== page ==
Looking back, it’s clear that I was suffering from depression. As much as I enjoyed my course, the rest of the university lifestyle didn’t really sit well with me. I didn’t, and still don’t, drink alcohol whatsoever, and clubbing isn’t enjoyable when you’re the sober one watching all these drunk and hormonal young adults attempt to get with one another. I wasn’t, and still aren’t, attractive, so the whole idea of finding my muse and having a relationship never happened. Casual sex didn’t appeal to me in the slightest, and I would often find myself on a Friday and Saturday night locked in my room with a pizza, watching Doctor Who or listening to a musical.
I know, I was the definition of rock and roll.
I was unhappy, and my health was becoming impacted by it. There were a few occasions where, on an evening, I would have a shower and just cry. But, I had Doctor Who. Until I didn’t.
One day, I woke up about noon and remembered feeling awful. Something was off, and I couldn’t put my finger on it. I didn’t worry though, because I had become somewhat used to this feeling. All I had to do was stick an episode of Doctor Who on and all would be temporarily fine. So I put on The Lodger, which is my go-to feel good episode. Nothing. I didn’t want to watch Doctor Who. For the first time in my life, I didn’t want to watch this show that had stuck by me for half of my life. Doctor Who was my escape, and I couldn’t bring myself to put it on. It was like my body and my brain knew that I had to stay in reality for long enough so that I could realise I needed to do something. So I did.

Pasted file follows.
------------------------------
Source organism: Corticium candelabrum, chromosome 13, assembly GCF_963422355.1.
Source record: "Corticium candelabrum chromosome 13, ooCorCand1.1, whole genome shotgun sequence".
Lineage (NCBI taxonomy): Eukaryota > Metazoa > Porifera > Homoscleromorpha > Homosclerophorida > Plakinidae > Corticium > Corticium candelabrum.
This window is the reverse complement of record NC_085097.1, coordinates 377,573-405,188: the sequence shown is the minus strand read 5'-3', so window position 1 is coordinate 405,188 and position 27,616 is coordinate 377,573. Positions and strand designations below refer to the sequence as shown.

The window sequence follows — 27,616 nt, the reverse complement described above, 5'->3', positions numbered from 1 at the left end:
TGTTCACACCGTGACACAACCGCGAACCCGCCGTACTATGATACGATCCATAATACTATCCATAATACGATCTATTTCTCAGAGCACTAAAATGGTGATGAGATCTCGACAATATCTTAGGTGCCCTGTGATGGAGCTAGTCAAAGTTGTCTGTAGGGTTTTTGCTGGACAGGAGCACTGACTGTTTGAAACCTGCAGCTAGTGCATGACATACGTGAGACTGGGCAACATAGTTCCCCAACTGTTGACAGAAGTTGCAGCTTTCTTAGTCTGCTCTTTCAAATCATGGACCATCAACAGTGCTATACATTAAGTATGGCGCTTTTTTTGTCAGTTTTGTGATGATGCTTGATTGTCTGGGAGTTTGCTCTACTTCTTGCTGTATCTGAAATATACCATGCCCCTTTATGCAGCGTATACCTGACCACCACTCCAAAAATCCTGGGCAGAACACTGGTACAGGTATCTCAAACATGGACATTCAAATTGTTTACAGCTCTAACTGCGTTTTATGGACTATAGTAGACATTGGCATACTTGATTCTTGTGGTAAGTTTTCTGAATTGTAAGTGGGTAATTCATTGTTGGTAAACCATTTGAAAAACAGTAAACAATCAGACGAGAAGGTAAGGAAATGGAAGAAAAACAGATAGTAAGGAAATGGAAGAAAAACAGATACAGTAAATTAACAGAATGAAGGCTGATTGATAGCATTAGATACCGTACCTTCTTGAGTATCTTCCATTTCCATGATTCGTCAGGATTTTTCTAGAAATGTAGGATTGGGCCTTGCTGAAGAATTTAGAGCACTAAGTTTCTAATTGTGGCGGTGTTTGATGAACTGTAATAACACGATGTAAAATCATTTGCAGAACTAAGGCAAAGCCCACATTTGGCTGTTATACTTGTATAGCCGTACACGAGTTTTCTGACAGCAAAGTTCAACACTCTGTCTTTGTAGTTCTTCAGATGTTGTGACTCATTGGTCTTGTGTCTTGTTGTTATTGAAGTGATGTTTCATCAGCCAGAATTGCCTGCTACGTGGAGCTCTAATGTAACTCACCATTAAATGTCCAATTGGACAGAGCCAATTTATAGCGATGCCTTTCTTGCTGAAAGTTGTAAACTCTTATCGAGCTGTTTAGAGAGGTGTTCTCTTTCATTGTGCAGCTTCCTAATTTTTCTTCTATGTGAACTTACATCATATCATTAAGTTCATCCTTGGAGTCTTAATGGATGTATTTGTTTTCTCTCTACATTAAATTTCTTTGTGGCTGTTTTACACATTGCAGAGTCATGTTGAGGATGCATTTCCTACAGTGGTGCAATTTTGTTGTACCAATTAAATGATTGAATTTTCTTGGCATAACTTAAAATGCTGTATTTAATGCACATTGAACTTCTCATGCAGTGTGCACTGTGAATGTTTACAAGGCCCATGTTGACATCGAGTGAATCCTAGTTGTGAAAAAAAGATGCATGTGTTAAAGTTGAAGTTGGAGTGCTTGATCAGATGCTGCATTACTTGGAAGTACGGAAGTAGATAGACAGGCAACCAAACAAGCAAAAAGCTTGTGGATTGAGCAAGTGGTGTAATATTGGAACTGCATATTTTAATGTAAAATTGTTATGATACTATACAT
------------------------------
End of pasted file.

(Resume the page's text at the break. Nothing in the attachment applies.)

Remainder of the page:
Later that day, I went to see my doctor, because I knew something wasn’t right. They did this questionnaire to see if I was suffering from depression, which was quite frankly insultingly condescending. I remember the doctor continuously going over a question as to whether I felt suicidal, and I kept answering no, but they kept persisting. It was almost like a part of them wanted me to be suicidal. It turned out that I was suffering from depression, and they booked me in for a therapy session about two weeks later.
Now, I’m going to go on a bit of a tangent for a second, so if you want to just read my story, then I recommend you skip this paragraph; but I believe that the government in the UK really needs to do more for people suffering with their mental health. I know I said I had to wait two weeks for an initial therapy appointment, but I’m aware that I was lucky. I know people who’ve had to wait months for a session, which could be the difference between life and death. If the government put as much funding into mental health resources as they do on MP’s expenses, we’d have a much more articulate, happy and well looked after nation.